Alternative Teacher Certification "An Overview.
A sad and daunting reality became apparent to our society in the early 1980s. A reality that our founding fathers would have probably never dreamed of "a dangerous shortage of teachers. Our predecessors may very well have thought that their new American Nation would be a land of high intelligence in both children and adults alike and that there would always be an ample supply of educators. To be a teacher in the early days of this great nation was to hold a position of prestige and importance for the future was in the hands of the teachers. Now, over 200 years later, we are faced with the burden of educating our future. Except for this time, the burden is extremely heavy because of tougher standards, lower pay, and disrespect from students and parents.
To offset the decline of new teachers entering the profession, a new type of certification was devised. If successful, this new concept would help more people become teachers in less time. Unfortunately, this certification was extremely controversial because it was simply shortcutting, which would later give it a bad name. To be proactive, many states devised other routes of teacher certification so that people in specialized fields, in the military, people with a certain skill, and former teachers wanting to get back in the game would be able to do so with relative ease.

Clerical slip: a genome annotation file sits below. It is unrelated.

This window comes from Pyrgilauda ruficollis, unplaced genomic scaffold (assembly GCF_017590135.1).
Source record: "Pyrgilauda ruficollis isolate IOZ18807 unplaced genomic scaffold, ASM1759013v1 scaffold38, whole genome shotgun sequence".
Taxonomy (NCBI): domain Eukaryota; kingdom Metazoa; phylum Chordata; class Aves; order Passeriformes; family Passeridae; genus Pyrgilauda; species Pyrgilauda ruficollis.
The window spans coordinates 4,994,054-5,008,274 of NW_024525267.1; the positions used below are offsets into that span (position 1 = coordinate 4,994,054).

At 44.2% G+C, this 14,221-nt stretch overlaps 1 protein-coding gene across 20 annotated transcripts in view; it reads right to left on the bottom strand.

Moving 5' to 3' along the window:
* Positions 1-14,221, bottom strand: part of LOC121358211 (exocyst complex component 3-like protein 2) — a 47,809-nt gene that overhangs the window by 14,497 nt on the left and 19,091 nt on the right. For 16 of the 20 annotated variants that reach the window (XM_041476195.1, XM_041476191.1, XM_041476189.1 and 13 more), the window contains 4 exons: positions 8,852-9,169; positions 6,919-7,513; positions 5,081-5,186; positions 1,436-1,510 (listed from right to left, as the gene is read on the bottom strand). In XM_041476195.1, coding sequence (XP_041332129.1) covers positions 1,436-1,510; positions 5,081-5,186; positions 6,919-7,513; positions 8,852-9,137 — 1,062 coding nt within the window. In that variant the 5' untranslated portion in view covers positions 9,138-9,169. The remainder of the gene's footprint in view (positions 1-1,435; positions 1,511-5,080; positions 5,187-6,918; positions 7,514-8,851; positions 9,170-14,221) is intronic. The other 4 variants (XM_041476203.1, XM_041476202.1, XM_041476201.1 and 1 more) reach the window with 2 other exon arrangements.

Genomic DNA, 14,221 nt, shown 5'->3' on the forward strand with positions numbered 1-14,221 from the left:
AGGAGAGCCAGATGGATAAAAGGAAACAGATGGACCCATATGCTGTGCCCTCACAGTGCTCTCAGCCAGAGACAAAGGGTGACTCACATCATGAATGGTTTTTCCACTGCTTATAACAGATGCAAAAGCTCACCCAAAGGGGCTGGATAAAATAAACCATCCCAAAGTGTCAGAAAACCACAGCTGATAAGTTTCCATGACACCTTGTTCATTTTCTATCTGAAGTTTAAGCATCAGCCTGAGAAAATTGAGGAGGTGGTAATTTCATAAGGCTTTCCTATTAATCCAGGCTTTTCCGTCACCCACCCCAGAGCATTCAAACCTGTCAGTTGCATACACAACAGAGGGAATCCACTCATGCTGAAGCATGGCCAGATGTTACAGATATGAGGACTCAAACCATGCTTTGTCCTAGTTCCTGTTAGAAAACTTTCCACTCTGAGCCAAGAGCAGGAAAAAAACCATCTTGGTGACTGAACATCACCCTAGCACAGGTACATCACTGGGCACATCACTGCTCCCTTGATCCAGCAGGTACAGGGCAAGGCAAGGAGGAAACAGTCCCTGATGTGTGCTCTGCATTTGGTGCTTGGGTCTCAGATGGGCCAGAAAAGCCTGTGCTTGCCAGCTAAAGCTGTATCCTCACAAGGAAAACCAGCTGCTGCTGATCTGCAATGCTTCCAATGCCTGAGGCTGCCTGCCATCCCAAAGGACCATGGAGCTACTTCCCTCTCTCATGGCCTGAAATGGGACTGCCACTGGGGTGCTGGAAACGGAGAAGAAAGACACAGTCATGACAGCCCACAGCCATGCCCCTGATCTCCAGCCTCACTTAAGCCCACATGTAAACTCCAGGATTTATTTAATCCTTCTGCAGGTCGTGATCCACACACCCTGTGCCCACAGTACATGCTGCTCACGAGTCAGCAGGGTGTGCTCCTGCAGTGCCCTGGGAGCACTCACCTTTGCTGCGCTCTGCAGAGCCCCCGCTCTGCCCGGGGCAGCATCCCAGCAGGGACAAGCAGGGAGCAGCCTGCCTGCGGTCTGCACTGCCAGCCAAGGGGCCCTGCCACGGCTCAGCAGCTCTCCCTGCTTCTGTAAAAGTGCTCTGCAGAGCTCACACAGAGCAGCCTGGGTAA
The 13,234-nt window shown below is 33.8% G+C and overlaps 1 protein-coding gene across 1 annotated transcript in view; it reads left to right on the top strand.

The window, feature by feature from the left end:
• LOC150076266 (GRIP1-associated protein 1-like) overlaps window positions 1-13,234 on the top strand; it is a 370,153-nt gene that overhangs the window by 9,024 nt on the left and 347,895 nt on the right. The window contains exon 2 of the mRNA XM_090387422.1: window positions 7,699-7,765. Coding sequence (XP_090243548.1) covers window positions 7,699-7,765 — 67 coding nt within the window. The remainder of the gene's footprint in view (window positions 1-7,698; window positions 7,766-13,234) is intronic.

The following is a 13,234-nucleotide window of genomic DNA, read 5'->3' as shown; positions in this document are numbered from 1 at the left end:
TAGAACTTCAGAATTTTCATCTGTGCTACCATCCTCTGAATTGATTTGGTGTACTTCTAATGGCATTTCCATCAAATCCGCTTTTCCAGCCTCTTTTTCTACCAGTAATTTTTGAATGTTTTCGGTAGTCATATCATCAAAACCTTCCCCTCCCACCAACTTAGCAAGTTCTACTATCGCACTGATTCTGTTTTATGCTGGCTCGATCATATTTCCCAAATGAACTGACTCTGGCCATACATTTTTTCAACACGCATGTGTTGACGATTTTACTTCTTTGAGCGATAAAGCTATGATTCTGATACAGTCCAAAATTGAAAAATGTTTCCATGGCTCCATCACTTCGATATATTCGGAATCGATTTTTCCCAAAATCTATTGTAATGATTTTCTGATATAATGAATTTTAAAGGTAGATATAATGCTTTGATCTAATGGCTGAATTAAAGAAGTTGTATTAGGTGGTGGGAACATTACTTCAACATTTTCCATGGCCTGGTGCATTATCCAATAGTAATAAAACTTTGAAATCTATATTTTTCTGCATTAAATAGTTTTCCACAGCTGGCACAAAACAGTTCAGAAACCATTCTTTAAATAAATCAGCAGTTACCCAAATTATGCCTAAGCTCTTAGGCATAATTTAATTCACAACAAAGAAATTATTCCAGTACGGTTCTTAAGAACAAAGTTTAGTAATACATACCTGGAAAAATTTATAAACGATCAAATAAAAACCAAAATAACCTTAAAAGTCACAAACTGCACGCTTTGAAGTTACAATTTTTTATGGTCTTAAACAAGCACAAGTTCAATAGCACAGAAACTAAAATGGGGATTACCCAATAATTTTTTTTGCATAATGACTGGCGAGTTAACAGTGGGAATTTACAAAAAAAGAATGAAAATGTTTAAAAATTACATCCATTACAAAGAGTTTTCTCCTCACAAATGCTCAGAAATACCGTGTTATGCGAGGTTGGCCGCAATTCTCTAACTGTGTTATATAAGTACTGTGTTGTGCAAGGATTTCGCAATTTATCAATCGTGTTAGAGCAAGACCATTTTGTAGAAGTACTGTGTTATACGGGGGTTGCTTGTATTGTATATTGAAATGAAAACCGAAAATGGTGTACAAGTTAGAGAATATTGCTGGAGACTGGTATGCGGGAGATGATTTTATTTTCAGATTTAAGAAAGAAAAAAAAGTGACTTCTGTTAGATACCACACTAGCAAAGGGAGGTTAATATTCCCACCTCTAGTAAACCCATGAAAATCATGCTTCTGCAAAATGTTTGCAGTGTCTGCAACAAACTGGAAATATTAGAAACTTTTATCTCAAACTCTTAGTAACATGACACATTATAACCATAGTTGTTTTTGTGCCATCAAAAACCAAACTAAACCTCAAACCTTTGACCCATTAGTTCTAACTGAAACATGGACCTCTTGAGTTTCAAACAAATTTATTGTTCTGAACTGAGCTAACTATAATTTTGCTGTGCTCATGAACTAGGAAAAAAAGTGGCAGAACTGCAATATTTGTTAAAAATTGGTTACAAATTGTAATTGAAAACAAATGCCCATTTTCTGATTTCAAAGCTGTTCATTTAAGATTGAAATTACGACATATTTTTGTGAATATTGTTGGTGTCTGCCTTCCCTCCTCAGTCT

This new trend proved to be fast growing. By 1997, 41 states, plus the District of Columbia, report having at least some type of alternative certification program. These states have made up 117 programs (collectively) and some 75,000 new teachers have been birthed as a result to these programs. However, 17 of the states have reported a mild decrease in participation, while 25 states report an increase.
This increase is very promising; especially since the National Center of Education Statistics, as well as many others, states that we will need 2 million more teachers in the next 10 years.